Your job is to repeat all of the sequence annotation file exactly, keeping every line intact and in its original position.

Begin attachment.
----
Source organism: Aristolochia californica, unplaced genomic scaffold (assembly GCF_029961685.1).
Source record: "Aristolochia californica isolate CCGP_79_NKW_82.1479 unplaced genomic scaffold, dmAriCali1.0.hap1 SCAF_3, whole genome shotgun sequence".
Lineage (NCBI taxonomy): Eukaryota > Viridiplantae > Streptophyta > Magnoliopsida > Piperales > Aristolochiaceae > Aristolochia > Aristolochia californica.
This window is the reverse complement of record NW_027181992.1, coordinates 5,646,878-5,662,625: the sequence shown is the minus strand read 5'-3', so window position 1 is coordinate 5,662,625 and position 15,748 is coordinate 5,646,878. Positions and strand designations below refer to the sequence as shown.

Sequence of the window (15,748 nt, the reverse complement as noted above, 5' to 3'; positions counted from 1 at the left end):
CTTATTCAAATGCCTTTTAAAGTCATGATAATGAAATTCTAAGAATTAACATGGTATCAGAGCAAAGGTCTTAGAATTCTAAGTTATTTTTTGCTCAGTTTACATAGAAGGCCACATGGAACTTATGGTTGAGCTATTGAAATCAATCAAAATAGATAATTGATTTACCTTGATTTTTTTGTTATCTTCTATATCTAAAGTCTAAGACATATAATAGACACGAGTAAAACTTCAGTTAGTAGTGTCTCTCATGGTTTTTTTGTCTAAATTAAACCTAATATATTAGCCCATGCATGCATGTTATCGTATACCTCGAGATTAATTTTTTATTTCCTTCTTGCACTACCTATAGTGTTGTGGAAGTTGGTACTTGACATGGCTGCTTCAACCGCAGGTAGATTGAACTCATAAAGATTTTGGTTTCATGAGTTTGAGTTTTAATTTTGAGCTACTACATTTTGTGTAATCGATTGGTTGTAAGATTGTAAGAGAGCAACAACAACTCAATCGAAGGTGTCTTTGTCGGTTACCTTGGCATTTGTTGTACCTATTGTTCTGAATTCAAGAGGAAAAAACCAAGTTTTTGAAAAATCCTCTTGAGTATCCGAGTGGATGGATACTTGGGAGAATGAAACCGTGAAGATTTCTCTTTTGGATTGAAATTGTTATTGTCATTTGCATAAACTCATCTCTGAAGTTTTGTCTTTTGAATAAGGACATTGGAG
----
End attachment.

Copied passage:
Source organism: Aristolochia californica, unplaced genomic scaffold (assembly GCF_029961685.1).
Source record: "Aristolochia californica isolate CCGP_79_NKW_82.1479 unplaced genomic scaffold, dmAriCali1.0.hap1 SCAF_3, whole genome shotgun sequence".
Lineage (NCBI taxonomy): Eukaryota > Viridiplantae > Streptophyta > Magnoliopsida > Piperales > Aristolochiaceae > Aristolochia > Aristolochia californica.
This window is the reverse complement of record NW_027181992.1, coordinates 5,646,878-5,662,625: the sequence shown is the minus strand read 5'-3', so window position 1 is coordinate 5,662,625 and position 15,748 is coordinate 5,646,878. Positions and strand designations below refer to the sequence as shown.

Sequence of the window (15,748 nt, the reverse complement as noted above, 5' to 3'; positions counted from 1 at the left end):
CTTATTCAAATGCCTTTTAAAGTCATGATAATGAAATTCTAAGAATTAACATGGTATCAGAGCAAAGGTCTTAGAATTCTAAGTTATTTTTTGCTCAGTTTACATAGAAGGCCACATGGAACTTATGGTTGAGCTATTGAAATCAATCAAAATAGATAATTGATTTACCTTGATTTTTTTGTTATCTTCTATATCTAAAGTCTAAGACATATAATAGACACGAGTAAAACTTCAGTTAGTAGTGTCTCTCATGGTTTTTTTGTCTAAATTAAACCTAATATATTAGCCCATGCATGCATGTTATCGTATACCTCGAGATTAATTTTTTATTTCCTTCTTGCACTACCTATAGTGTTGTGGAAGTTGGTACTTGACATGGCTGCTTCAACCGCAGGTAGATTGAACTCATAAAGATTTTGGTTTCATGAGTTTGAGTTTTAATTTTGAGCTACTACATTTTGTGTAATCGATTGGTTGTAAGATTGTAAGAGAGCAACAACAACTCAATCGAAGGTGTCTTTGTCGGTTACCTTGGCATTTGTTGTACCTATTGTTCTGAATTCAAGAGGAAAAAACCAAGTTTTTGAAAAATCCTCTTGAGTATCCGAGTGGATGGATACTTGGGAGAATGAAACCGTGAAGATTTCTCTTTTGGATTGAAATTGTTATTGTCATTTGCATAAACTCATCTCTGAAGTTTTGTCTTTTGAATAAGGACATTGGAG